Last Christmas, The Boar looked at the science of untangling Christmas lights and the various experiments and theorems behind it:
The phenomenon of why Christmas lights tangle was explored in 2007, when two University of California researchers published the first physical explanation of how and why jostled string tends to become knotted. Douglas Smith and Dorian Raymer placed a string (about the width of a computer mouse cable) being placed in a cubic box, which was rotated at constant angular velocity, causing the string to tumble. This experiment was conducted 3415 times, for a report published in the Proceedings of the National Academy of Science.
The report read: “We investigated the probability of knotting, the type of knots formed, and the dependence on string length. Before tumbling, the string was held vertically above the centre of the box and dropped in, creating a quasi random initial conformation. After tumbling, the box was opened and the ends of the string were lifted directly upward and joined to form a closed loop. A digital photo was taken whenever a complex knot was formed.”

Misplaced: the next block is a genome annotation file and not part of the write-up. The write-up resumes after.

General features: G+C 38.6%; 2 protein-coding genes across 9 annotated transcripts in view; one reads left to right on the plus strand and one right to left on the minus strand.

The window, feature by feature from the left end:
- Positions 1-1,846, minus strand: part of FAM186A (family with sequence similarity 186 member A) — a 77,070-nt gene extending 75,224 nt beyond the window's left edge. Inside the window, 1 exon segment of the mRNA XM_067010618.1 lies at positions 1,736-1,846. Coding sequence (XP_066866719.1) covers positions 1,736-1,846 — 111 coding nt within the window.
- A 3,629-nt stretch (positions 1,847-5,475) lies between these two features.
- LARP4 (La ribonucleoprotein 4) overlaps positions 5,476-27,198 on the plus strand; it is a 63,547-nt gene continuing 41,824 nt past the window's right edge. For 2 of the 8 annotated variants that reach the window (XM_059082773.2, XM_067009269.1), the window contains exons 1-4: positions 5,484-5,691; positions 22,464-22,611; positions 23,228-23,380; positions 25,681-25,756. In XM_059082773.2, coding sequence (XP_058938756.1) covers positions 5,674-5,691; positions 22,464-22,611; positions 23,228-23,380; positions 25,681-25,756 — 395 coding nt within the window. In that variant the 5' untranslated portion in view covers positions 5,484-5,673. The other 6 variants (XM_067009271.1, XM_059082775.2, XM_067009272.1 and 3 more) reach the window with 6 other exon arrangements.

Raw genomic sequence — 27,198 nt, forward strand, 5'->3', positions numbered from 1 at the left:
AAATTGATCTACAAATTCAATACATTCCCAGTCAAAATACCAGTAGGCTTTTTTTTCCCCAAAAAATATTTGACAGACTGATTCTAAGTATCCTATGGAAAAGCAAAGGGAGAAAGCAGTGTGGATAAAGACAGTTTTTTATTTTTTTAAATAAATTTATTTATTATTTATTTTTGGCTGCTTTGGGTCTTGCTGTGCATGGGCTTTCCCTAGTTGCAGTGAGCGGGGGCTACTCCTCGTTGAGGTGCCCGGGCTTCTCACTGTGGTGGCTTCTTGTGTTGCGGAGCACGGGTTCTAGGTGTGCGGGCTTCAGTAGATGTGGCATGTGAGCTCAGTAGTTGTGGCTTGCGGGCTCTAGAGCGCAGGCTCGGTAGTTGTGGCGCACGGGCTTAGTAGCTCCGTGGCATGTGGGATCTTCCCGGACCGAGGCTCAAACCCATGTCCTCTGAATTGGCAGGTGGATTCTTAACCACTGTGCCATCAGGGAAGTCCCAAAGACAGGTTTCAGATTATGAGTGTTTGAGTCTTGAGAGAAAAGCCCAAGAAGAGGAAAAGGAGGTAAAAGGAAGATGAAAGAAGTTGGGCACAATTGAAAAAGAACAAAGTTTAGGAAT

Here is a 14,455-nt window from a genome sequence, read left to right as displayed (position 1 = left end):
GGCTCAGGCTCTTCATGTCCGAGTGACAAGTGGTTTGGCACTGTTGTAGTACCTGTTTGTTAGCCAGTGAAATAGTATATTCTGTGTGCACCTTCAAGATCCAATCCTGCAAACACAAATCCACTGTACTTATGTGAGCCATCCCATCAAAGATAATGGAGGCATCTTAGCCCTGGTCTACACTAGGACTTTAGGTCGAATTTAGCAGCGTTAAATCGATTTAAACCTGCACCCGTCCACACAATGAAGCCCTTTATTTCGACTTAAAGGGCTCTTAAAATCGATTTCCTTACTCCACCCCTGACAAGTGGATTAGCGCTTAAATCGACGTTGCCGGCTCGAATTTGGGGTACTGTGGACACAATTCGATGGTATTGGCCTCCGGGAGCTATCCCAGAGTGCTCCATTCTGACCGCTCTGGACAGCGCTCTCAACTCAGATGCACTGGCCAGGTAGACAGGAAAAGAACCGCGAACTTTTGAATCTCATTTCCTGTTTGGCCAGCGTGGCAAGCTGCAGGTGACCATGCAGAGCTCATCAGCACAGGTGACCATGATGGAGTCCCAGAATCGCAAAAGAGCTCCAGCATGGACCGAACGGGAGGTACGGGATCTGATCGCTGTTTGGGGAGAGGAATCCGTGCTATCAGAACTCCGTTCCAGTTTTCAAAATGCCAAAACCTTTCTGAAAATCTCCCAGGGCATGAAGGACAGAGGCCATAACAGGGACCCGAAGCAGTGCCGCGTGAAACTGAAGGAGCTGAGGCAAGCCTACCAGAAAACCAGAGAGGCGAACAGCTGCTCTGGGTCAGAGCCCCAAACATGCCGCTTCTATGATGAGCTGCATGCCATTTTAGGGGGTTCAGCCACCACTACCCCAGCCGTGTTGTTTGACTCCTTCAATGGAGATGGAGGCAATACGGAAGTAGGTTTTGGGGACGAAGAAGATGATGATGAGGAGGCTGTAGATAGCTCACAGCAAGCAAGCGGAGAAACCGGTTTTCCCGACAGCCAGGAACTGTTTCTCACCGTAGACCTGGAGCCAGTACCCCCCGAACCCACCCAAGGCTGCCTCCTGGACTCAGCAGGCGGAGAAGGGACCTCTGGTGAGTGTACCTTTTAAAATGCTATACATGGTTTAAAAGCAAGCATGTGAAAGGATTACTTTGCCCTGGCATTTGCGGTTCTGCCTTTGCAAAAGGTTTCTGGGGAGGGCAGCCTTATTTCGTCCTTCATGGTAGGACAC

The researchers found that a number of conditions had to occur before a knot formed. A minimum length of 18.124 inches (46.03 cm) was required of the piece of string. There had to be a certain amount of movement, as there was unlikely to be enough space for the ends of the strings to become tangled if there was too much string packed into the box. It also required a certain amount of flexibility – the more malleable, the easier it is for a knot to form.
Outside of Christmas lights knotted together, there is a whole mathematical discipline dedicated to knots called knot theory (it’s a branch of topology, don’t you know). The main difference between real world knots and a mathematical knot, though, is that the former have ends to help detangle them while the latter are joined at the ends so they can’t be undone. That means the simplest knot is just a ring.